For shame, NY Times

For shame, NY Times

: There is a horribly irresponsible story about IraqTheModel in today’s NYT. I am headed into a meeting but will comment soon!

  • Gregg

    Article seems fine to me. You’re probably upset becuase it dares to mention that there is a debate over the authenticity of IraqTheModel. Looking forward to see how far off the handle you’ll go.

  • Here’s the link to the story.
    Why didn’t the reporter call the CIATech Solutions guy (who was open as to his identity in the comments section here) to dispel the CIA thing instead of leaving it hanging? They at least could have mentioned that he also registered alternate domain names (for free, apparently) for anti-war Iraqi bloggers.
    Surely Iraq the Model did not represent the mainstream of Iraqi thinking?
    I’m always puzzled by this accusation. Is the sole role of blogs to represent “mainstream thinking?” If so, mine certainly doesn’t fit the bill.
    The final sentence of the article:
    Now that seems genuine.
    That’s a (recurring) strange foundation for criticism; if someone hapeens to support the war or the administration, they are a disingenuous “shill”; opposition, however, is genuine on its face. I never have understood that perspective.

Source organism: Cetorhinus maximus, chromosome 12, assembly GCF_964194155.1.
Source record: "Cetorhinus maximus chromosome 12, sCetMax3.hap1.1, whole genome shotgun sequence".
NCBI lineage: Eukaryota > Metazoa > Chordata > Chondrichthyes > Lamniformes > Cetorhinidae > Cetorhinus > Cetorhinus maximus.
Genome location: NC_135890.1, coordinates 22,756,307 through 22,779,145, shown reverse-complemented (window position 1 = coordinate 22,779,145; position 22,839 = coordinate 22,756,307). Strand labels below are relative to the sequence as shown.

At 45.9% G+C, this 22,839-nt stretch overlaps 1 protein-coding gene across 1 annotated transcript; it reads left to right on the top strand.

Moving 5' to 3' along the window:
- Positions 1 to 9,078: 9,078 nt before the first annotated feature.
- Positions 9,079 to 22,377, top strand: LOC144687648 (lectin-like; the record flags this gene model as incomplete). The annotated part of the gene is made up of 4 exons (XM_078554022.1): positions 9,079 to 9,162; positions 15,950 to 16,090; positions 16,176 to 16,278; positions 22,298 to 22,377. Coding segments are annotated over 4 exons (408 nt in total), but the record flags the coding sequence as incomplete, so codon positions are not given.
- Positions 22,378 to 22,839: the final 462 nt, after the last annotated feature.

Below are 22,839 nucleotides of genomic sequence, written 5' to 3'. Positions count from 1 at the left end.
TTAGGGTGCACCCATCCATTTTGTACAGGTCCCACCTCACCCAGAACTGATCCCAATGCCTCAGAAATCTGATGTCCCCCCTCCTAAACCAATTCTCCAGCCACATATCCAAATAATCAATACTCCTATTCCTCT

• How does a blogger earn his readers respect? Do you know these bloggers Jeff? Have you met them or know anyone who has? Do you believe what they write, or do you just

  • paul,
    Jeff knows them and has met them.

  • Kathleen A

    The writers at ITM have proven over and over and over again who they are (if they weren’t real – how did this reporter call them in BAGHDAD?). Coming here to America they were photographed and interviewed. The sad thing is this reporter lends credence to whacko conspiracy theories and never debunks them. The brothers are real – it’s the trolls who are fake.

  • Angelos

    An article asks questions about something you believe in, so it’s irresponsible?

  • One thing to keep in mind is that this article is in the Arts section, not News. This isn’t supposed to be (and the reporter probably isn’t fully skilled to perform) a deep, investigative report as to the authenticity fo ITM. This is an article talking about how the blog has created various reactions among other blogs/bloggers. It correctly notes the “intrigue and vitriol” – its purpose is not to close the book on the issue.

  • Angelos,
    I think it’s a tad irresponsible to leave the CIATech thing relatively open instead of just contacting the guy.
    I think it was a bit weird to suggest that people being rude to antiwar commenters on the site was further potential evidence of “astroturfing,” when as you and I know, a lack of civility toward dissenters is (unfortunately) par for the course on many sites on both ends of the political spectrum.

  • That’s right Michael – a “reporter” is allowed to write unfounded opinion without doing rigorous fact-checking in the NYT. Just put it in the ARTS section even though it has NOTHING WHATSOEVER TO DO WITH ARTS.
    Also, if you know that your subject is terrified of being lumped in with the Americans, FOR FEAR OF HIS LIFE, be sure to print in the NYT that there is a question of whether he is a CIA plant.

  • Hubris, I’ve met Jeff, but can’t say “I know him”.